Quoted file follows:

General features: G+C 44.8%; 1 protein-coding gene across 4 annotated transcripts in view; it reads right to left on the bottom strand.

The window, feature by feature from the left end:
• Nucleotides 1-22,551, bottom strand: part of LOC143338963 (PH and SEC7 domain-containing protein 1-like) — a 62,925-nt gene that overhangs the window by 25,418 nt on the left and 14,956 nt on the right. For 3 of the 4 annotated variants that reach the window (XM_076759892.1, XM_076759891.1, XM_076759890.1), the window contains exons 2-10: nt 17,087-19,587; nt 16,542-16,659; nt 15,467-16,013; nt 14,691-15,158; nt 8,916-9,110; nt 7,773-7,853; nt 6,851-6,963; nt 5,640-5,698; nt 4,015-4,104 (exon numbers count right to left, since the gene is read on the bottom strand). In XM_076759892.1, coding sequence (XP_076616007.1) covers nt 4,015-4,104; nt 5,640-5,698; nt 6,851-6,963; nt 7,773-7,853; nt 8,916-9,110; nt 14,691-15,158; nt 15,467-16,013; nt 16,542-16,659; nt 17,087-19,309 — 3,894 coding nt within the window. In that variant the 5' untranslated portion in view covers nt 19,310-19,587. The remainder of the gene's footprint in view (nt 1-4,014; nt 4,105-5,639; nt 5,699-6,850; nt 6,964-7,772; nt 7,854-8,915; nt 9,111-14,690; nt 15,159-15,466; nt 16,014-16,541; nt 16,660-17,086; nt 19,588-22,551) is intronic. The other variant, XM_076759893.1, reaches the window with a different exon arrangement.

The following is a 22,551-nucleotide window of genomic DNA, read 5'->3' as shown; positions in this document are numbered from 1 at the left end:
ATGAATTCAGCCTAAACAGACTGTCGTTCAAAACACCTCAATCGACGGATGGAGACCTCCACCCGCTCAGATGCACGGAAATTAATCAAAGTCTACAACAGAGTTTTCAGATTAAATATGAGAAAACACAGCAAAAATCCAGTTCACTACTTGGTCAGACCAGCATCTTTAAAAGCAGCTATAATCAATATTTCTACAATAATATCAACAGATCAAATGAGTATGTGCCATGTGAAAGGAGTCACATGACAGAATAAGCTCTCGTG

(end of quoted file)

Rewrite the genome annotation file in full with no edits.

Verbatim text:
General features: G+C 44.8%; 1 protein-coding gene across 4 annotated transcripts in view; it reads right to left on the bottom strand.

The window, feature by feature from the left end:
• Nucleotides 1-22,551, bottom strand: part of LOC143338963 (PH and SEC7 domain-containing protein 1-like) — a 62,925-nt gene that overhangs the window by 25,418 nt on the left and 14,956 nt on the right. For 3 of the 4 annotated variants that reach the window (XM_076759892.1, XM_076759891.1, XM_076759890.1), the window contains exons 2-10: nt 17,087-19,587; nt 16,542-16,659; nt 15,467-16,013; nt 14,691-15,158; nt 8,916-9,110; nt 7,773-7,853; nt 6,851-6,963; nt 5,640-5,698; nt 4,015-4,104 (exon numbers count right to left, since the gene is read on the bottom strand). In XM_076759892.1, coding sequence (XP_076616007.1) covers nt 4,015-4,104; nt 5,640-5,698; nt 6,851-6,963; nt 7,773-7,853; nt 8,916-9,110; nt 14,691-15,158; nt 15,467-16,013; nt 16,542-16,659; nt 17,087-19,309 — 3,894 coding nt within the window. In that variant the 5' untranslated portion in view covers nt 19,310-19,587. The remainder of the gene's footprint in view (nt 1-4,014; nt 4,105-5,639; nt 5,699-6,850; nt 6,964-7,772; nt 7,854-8,915; nt 9,111-14,690; nt 15,159-15,466; nt 16,014-16,541; nt 16,660-17,086; nt 19,588-22,551) is intronic. The other variant, XM_076759893.1, reaches the window with a different exon arrangement.

The following is a 22,551-nucleotide window of genomic DNA, read 5'->3' as shown; positions in this document are numbered from 1 at the left end:
ATGAATTCAGCCTAAACAGACTGTCGTTCAAAACACCTCAATCGACGGATGGAGACCTCCACCCGCTCAGATGCACGGAAATTAATCAAAGTCTACAACAGAGTTTTCAGATTAAATATGAGAAAACACAGCAAAAATCCAGTTCACTACTTGGTCAGACCAGCATCTTTAAAAGCAGCTATAATCAATATTTCTACAATAATATCAACAGATCAAATGAGTATGTGCCATGTGAAAGGAGTCACATGACAGAATAAGCTCTCGTG